Louisa Gag, Public Policy and Operations Manager for LivableStreets, served on the task force that collaborated with Somerville city staff to produce the plan. "It's a big long plan with a lot of action items. City staff worked really hard to vet the goals with various city departments to make sure the plan is realistic and achievable, but also ambitious," said Gag.
LivableStreets Alliance, a transit advocacy group in the Boston area, estimates all Massachusetts transit agencies could make bus service free for $60 million a year, including Boston’s. That translates to a 2-cent increase in the state gasoline tax, the advocacy group said.
Proponents of the idea argue that . . . the true replacement cost would be closer to $36 million. That gap, they say, could be covered by a 2-cent rise in the gas tax.
"That's where something controversial or impossible a few years ago now seems possible," said Stacy Thompson, the executive director of the LivableStreets Alliance, a transportation research group.
In last week’s State of the City address (“Mayor calls for bolder action on transportation, housing,” Page A1, Jan. 8), Mayor Martin J. Walsh tasked the Boston Police and Transportation departments to “implement a plan to strengthen traffic enforcement” in Boston. As bicycle and pedestrian advocates on the city’s Vision Zero Task Force, we have some suggestions on what should be included in that plan." - Stacy Thompson, LivableStreets Stacey Beutell, WalkBoston Becca Wolfson, Boston Cyclists Union
As the Globe recently reported, the Livable Streets Alliance estimated that making MBTA buses free could cost as little as $36 million a year. The Boston-area transit advocacy group also reportedly estimates that making public buses free across Massachusetts could be covered by a 2-cent increase in the state's gas tax (Walsh, for his part, supports a 15-cent increase in the tax).
Advocates have identified MBTA's crumbling bus garages as the major limiting factor that prevents better bus service. In the "64 Hours: Closing the Bus Equity Gap" report published in September, the LivableStreets Alliance wrote that "the MBTA's service standards are hamstrung by the size of its vehicle fleet… Without addressing the bedrock issue of the MBTA's bus fleet size and garage facilities, all riders will continue to be underserved.
The classic New England village was built around walking, and communities across Massachusetts would benefit from doubling down on that strength in the 2020s. In Greater Boston, this includes borrowing from Olmsted's Emerald Necklace to create an Emerald Network of shared-use walking and biking paths that connect the region's diverse neighborhoods and job centers.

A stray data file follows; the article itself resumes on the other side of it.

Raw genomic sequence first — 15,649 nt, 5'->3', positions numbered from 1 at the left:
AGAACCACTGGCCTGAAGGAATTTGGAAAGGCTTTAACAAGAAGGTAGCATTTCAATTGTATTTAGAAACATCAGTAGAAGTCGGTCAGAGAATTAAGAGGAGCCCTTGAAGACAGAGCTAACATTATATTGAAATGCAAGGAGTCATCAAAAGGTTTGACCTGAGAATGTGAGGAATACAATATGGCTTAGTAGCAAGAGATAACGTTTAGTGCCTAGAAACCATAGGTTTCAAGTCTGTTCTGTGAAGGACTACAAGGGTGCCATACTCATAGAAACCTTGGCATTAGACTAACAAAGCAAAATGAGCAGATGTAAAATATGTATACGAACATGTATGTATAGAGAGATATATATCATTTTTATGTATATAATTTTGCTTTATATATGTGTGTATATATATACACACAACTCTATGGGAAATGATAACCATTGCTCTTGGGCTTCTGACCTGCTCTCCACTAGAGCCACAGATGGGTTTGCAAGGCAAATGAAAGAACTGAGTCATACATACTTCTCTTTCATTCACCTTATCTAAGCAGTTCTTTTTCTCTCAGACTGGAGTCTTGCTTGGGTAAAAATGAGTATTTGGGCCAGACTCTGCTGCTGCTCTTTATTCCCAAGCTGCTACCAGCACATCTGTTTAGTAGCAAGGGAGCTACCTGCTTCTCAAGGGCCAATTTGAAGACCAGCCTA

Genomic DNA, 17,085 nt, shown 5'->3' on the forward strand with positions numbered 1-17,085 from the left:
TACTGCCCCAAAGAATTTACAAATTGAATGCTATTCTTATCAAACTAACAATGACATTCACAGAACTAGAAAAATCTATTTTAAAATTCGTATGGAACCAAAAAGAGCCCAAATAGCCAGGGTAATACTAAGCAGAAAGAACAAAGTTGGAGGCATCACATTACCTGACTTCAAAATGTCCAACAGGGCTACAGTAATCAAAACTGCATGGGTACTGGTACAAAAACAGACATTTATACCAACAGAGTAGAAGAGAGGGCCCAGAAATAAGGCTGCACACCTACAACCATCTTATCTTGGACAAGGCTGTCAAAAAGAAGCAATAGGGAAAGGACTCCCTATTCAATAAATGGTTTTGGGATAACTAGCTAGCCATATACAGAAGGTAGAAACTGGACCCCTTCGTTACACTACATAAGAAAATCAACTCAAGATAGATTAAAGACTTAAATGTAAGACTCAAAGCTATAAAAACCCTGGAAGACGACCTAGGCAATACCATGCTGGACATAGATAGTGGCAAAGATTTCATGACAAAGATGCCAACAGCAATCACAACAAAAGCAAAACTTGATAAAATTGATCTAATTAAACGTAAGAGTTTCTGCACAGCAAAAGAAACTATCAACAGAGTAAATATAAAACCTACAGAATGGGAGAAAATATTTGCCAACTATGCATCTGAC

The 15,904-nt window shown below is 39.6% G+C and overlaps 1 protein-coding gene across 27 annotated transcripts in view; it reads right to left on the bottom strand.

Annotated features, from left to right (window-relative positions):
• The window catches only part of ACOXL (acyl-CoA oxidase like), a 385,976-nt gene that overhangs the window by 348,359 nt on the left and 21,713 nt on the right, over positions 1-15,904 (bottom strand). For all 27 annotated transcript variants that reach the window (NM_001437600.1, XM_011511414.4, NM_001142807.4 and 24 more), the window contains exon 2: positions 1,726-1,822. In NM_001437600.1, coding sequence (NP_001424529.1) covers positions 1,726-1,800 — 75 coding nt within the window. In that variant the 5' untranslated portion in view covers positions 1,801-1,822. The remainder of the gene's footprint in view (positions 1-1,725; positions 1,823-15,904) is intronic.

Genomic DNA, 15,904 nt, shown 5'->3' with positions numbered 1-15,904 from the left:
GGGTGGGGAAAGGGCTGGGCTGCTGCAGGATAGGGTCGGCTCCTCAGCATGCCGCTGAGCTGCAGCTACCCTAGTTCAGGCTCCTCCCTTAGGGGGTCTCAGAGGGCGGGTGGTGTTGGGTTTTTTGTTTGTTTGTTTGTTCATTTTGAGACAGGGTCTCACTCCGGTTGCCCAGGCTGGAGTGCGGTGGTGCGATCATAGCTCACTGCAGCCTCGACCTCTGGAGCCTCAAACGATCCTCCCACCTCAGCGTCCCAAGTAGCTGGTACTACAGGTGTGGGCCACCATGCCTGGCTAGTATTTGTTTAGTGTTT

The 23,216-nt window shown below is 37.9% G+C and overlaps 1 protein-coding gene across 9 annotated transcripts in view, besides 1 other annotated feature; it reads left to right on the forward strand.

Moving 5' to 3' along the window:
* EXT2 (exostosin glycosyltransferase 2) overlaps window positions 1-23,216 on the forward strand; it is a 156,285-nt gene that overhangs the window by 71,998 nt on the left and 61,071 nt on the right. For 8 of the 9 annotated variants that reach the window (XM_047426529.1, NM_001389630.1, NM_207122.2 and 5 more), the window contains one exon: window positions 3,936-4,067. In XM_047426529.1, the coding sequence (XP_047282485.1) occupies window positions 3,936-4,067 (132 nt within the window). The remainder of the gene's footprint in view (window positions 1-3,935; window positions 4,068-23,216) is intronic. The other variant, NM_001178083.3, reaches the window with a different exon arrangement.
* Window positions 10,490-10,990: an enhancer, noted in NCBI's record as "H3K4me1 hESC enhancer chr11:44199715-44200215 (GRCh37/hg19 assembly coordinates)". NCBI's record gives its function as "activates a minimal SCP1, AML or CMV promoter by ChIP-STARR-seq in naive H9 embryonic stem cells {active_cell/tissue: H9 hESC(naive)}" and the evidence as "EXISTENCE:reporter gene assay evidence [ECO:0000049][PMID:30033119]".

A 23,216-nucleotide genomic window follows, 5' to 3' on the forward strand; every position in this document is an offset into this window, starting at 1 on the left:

"To me, this is not a giveaway," said Stacy Thompson of the Livable Streets Alliance. "This is really about how do you make the bus system more efficient and more desirable with the resources we have today." Supporters, however, argue that eliminating fares on local MBTA bus routes could be done on the relative cheap: maybe as little as $36 million a year, according to an estimate by the Livable Streets Alliance. That number, which does not include the Silver Line or long-distance express routes, reflects the fact that a huge portion of MBTA bus riders transfer to the subway, paying $2.40 for a combined trip, or hold a monthly bus-subway pass, and would continue to pay for the train service even with free buses. Making most buses free on the T and every other public bus system in the state could be covered with a 2-cent gas tax increase, according to Livable Streets.
On the TransitMatters Codcast hosted by CommonWealth magazine, Jim Aloisi, the former transportation secretary and TransitMatters board member; Josh Fairchild, the co-founder and president of TransitMatters; and Stacy Thompson, the executive director of Livable Streets, looked back at 2019 and forward to 2020. They predicted the Legislature would pass a transportation revenue package and assembled a wish list of fairly predictable initiatives they would like to see action on.